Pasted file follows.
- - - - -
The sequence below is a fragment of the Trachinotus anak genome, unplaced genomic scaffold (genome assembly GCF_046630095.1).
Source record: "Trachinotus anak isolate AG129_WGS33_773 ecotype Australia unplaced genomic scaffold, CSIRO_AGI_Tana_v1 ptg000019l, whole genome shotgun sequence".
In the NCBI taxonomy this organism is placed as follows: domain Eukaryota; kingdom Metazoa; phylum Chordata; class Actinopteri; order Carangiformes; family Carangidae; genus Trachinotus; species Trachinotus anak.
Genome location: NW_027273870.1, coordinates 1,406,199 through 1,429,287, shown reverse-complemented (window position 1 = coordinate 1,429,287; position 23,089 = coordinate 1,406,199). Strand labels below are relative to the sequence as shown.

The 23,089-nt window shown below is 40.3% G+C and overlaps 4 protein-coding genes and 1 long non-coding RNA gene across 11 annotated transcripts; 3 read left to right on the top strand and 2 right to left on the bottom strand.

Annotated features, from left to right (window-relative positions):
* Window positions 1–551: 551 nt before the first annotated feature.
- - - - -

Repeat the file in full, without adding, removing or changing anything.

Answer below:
The sequence below is a fragment of the Trachinotus anak genome, unplaced genomic scaffold (genome assembly GCF_046630095.1).
Source record: "Trachinotus anak isolate AG129_WGS33_773 ecotype Australia unplaced genomic scaffold, CSIRO_AGI_Tana_v1 ptg000019l, whole genome shotgun sequence".
In the NCBI taxonomy this organism is placed as follows: domain Eukaryota; kingdom Metazoa; phylum Chordata; class Actinopteri; order Carangiformes; family Carangidae; genus Trachinotus; species Trachinotus anak.
Genome location: NW_027273870.1, coordinates 1,406,199 through 1,429,287, shown reverse-complemented (window position 1 = coordinate 1,429,287; position 23,089 = coordinate 1,406,199). Strand labels below are relative to the sequence as shown.

The 23,089-nt window shown below is 40.3% G+C and overlaps 4 protein-coding genes and 1 long non-coding RNA gene across 11 annotated transcripts; 3 read left to right on the top strand and 2 right to left on the bottom strand.

Annotated features, from left to right (window-relative positions):
* Window positions 1–551: 551 nt before the first annotated feature.